Pope Bids Refugees to EU ‘Bienvenido’; Europe Says ‘Non’

As Europe closes its shores to immigrants and refugees, the pope asks for welcome of the stranger fleeing war. Is Europe ready to listen?

Earlier this month the Vatican announced the installation of free showers for the homeless in public bathrooms in the city-state. Now it emerges that the Pope wants the rest of Europe to follow suit and provide political asylum and public services on a much grander scale.

In a speech to the European Parliament and Council of Europe, Pope Francis told Europeans that they have to stop being self-absorbed and open their borders to immigrants and refugees from war-torn regions. Never one to mince words, Francis described Europe as giving off the “general impression of weariness and aging” and—with chauvinistic rhetoric that assumes women are useful only when they procreate—he compared her to an elderly “grandmother, no longer fertile and vibrant.” So much for “respect your elders.”

Francis’s mild misogyny aside, the Catholic Church’s compassionate position on immigration is familiar to US Catholics and politicians. Conservative and progressive Catholic Bishops alike have rallied behind reforms to the immigration system.

In the case of illegal immigration in the southern states of the U.S., it is easy to dismiss the Catholic position as religious self-interest. A high proportion of illegal immigrants are Catholic, and, thus, skeptics see advocacy for these immigrants as the Catholic Church looking after its own.

Francis’s latest statements demonstrate that the Church really means it. The refugees that Francis wants to see welcomed in Europe are predominantly those seeking asylum from war-torn and disease-struck regions in Africa and the Middle East. While he received a round of applause, his speech comes as something of a shock to Europeans, who see themselves as more socially progressive than their political allies in the United States.

While it might seem like a political issue, hospitality towards strangers has been a religious issue since the dawn of Western civilization. Generally, the foreigner is a class of person often aligned with other vulnerable populations like widows and orphans. The Bible explicitly and repeatedly calls for the construction of a system that protects and cares for these groups.

As President Obama noted in the speech that accompanied his executive order on immigration, Exodus 23:9 reads: “You shall not oppress a stranger, for you know the feelings of the stranger, having yourselves been strangers in Egypt.”

In fact, arguably the most famous Biblical story of divine judgment—the destruction of Sodom and Gomorrah—is about the failure to provide hospitality to strangers. The two angels whom the people of Sodom seek to rape are strangers and it’s for this ill treatment that the cities are punished. The story is not, as is commonly thought, a story about modern sexual ethics—after all, Lot offers the people of Sodom his two young virgin daughters as sexual substitutes for the visitors—but it is a story about how to treat people. As it turns out God really hates it when you abuse strangers.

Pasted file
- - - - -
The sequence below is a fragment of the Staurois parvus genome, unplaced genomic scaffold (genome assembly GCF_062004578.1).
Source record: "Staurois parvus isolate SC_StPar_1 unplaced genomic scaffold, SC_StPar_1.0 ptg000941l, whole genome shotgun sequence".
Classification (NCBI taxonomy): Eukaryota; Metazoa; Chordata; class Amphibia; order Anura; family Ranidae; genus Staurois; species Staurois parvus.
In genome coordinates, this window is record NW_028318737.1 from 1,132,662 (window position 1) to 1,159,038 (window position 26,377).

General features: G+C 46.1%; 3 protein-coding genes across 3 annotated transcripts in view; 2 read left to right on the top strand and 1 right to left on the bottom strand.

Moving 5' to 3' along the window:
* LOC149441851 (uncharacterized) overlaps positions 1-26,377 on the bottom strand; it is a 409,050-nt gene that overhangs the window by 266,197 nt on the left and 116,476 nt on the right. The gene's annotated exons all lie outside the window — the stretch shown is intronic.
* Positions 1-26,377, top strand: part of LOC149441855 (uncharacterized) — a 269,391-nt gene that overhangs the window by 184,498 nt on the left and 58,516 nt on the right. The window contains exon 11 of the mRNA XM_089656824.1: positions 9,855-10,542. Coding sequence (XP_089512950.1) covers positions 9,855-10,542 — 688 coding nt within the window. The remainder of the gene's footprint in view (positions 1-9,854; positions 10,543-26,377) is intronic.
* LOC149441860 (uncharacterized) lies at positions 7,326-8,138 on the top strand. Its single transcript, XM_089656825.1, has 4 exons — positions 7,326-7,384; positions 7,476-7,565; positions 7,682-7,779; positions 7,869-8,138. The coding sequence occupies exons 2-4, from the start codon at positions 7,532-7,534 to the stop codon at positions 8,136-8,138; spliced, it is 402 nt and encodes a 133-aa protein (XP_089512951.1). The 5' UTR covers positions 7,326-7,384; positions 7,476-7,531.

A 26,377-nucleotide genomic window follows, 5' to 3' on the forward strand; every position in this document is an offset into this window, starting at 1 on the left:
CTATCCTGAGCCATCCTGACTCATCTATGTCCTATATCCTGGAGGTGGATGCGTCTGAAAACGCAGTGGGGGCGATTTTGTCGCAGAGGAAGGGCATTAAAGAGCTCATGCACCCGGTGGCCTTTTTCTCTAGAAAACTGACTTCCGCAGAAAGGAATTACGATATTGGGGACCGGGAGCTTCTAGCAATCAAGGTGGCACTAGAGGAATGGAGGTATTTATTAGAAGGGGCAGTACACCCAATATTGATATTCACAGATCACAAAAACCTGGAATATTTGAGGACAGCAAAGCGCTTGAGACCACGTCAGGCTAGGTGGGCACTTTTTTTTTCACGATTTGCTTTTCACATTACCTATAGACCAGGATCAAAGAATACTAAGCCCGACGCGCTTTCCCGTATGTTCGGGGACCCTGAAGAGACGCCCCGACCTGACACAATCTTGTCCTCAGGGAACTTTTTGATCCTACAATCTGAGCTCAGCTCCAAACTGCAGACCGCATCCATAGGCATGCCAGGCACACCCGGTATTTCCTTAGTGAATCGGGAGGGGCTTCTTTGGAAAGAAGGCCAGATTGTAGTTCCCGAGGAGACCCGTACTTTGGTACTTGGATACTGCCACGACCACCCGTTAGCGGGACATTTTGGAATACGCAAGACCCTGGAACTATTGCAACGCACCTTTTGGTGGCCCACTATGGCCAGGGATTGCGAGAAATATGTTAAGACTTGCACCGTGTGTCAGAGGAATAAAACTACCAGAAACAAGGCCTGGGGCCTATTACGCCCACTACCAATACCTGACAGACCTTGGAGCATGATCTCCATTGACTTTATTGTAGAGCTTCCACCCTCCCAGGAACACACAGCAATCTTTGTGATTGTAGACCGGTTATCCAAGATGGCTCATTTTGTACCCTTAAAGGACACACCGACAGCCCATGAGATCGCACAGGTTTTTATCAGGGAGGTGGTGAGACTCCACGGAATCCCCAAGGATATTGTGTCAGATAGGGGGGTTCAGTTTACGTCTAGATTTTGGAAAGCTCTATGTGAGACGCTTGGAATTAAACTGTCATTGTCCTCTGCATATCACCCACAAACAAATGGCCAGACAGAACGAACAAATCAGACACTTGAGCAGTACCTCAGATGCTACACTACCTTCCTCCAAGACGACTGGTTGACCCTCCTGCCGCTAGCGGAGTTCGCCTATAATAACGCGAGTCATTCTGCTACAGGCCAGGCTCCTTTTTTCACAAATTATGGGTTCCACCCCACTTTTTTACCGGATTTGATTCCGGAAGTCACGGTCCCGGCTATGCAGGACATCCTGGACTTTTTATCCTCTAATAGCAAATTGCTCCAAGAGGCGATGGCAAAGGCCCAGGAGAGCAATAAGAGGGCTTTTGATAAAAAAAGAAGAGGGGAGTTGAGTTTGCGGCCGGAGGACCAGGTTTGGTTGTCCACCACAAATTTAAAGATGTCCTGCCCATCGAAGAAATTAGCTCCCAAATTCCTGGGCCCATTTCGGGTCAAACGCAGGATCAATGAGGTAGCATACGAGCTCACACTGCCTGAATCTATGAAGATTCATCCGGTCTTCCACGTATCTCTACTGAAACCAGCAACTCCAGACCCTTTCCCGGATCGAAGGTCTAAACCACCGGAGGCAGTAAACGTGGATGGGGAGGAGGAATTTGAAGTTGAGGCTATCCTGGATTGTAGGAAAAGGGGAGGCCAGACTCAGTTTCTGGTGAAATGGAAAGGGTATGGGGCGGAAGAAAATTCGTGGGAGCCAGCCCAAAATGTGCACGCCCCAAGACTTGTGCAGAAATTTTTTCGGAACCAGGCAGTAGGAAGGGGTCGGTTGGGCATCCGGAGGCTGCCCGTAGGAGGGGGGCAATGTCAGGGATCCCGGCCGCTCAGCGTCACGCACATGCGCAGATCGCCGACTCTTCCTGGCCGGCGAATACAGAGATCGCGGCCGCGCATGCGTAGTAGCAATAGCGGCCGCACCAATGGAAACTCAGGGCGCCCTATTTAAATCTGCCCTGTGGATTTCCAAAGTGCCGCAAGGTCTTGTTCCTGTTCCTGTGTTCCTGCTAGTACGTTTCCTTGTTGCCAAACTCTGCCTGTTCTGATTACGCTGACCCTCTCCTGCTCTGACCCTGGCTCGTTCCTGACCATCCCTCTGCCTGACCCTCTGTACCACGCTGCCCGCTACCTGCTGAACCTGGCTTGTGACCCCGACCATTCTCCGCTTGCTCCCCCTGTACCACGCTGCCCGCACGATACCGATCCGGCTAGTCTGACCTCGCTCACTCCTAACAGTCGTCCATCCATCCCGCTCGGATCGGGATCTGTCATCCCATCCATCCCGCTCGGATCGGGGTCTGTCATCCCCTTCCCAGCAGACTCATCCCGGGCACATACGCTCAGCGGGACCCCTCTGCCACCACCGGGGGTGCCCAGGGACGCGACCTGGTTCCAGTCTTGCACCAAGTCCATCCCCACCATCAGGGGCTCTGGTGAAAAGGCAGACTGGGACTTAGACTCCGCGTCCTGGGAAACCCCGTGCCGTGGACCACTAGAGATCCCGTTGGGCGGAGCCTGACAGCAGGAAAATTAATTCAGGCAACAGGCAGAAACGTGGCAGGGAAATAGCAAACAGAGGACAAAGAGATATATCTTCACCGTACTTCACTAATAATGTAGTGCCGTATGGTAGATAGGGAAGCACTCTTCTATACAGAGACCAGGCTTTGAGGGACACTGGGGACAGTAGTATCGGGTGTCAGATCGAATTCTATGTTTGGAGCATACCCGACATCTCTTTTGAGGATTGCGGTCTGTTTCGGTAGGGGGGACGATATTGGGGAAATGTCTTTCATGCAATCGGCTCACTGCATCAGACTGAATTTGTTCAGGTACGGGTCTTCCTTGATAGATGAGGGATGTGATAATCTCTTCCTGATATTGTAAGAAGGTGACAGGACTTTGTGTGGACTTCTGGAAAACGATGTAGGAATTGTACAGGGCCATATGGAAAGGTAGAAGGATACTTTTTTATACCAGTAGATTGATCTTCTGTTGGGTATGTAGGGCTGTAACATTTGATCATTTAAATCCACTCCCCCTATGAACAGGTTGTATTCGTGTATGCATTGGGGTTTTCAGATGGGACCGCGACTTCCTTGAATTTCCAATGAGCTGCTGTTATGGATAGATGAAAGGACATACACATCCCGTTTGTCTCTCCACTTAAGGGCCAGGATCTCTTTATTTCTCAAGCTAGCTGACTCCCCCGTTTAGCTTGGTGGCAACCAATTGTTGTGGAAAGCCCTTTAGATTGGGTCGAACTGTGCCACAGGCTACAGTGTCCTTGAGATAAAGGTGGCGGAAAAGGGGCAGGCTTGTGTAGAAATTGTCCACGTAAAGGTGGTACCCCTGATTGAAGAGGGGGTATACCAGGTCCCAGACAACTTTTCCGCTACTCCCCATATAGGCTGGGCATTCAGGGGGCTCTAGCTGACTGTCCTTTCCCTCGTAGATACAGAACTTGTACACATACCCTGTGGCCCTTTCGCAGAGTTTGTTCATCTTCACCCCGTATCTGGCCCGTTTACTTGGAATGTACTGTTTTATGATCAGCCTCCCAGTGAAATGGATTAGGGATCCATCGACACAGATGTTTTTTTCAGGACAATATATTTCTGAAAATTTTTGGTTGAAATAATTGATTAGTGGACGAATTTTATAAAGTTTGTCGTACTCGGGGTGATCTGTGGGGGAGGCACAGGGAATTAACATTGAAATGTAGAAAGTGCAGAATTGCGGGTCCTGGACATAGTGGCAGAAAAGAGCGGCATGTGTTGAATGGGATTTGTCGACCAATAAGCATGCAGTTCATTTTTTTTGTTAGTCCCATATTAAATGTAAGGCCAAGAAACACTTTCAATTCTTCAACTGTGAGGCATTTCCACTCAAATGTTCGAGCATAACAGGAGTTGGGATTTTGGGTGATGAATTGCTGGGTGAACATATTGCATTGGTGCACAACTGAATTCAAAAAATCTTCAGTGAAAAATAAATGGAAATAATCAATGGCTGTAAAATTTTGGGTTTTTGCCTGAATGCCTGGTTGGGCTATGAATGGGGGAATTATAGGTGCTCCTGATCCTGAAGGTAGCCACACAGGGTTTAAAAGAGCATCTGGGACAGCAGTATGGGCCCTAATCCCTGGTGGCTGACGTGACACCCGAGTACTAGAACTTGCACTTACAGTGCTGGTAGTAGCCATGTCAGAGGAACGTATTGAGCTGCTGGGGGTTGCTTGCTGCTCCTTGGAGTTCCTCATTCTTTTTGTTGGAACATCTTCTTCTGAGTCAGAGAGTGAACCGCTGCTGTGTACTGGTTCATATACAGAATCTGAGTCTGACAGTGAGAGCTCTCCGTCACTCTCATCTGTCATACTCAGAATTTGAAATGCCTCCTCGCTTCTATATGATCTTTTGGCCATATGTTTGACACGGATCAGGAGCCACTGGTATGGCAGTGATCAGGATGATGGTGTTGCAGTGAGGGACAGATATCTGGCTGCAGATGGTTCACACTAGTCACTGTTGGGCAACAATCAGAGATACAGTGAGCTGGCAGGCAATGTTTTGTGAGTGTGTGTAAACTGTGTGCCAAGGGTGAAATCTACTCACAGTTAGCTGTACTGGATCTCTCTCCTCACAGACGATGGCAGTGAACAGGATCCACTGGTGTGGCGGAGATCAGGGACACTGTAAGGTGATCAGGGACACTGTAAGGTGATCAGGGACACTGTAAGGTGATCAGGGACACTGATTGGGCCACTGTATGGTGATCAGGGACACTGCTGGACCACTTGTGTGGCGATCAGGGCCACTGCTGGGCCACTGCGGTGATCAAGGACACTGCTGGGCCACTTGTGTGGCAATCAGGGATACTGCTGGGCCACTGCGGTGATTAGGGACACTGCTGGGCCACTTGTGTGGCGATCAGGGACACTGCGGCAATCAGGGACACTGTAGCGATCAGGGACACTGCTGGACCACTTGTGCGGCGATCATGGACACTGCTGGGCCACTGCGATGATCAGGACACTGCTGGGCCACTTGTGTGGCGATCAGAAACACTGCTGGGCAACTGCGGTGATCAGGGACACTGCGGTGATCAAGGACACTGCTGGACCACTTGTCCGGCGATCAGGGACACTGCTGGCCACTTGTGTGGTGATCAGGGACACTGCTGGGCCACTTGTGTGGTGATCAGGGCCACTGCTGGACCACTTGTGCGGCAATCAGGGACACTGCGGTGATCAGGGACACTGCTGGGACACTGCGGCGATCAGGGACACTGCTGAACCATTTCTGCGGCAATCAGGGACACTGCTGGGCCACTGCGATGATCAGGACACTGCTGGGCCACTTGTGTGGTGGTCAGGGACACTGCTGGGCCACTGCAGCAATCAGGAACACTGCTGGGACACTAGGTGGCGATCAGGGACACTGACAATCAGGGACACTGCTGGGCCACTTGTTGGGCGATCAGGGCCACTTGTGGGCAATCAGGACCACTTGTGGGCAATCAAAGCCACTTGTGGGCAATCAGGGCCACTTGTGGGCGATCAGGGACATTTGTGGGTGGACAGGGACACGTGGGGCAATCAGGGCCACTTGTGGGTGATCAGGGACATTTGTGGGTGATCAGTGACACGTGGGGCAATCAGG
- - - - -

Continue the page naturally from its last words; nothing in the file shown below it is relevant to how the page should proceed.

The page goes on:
There’s no shortage of similar examples in the New Testament. The Gospels describe how Jesus dispatched his disciples on a missionary journey throughout Judea and the Galilee. He told them that if they weren’t welcomed by the locals they should shake the dust off their feet when they left in anticipation of the harsh punishment the inhospitable would receive on Judgment Day. Jesus told the disciples that it would be worse for the townspeople who turned them away than it would be for the residents of Sodom and Gomorrah. And, let’s face it, it doesn’t get a whole lot worse than outright destruction.

The principle that outsiders should be welcomed and provided for was a cross-cultural theme in ancient cultures. Hospitality was a critical building block of ancient society: the popular Greco-Roman idea that the gods travel in disguise as beggars and strangers policed good behavior and encouraged people to provide hospitality. In a world without motels and restaurants, people were required to welcome strangers into their homes. It was the most common and concrete opportunity to do unto others as you would wish to have done unto you.

However, welcoming refugees is an expensive and potentially risky proposition for European countries. Once people are inside the European Union, their ability to travel without documentation and access generous (and expensive) healthcare programs is relatively unrestricted. In some countries, like the UK, the inability to control intra-European immigration has contributed to the rise of conservative anti-EU political parties, such as UKIP. Embracing those fleeing war in the Middle East would come at a high political, economic, and (potentially) public health cost.

It remains to be seen if Europe will heed the Pope’s latest directive. But Francis is on solid Biblical ground here. When a 77-year-old man calls you “haggard,” maybe it’s time for a facelift.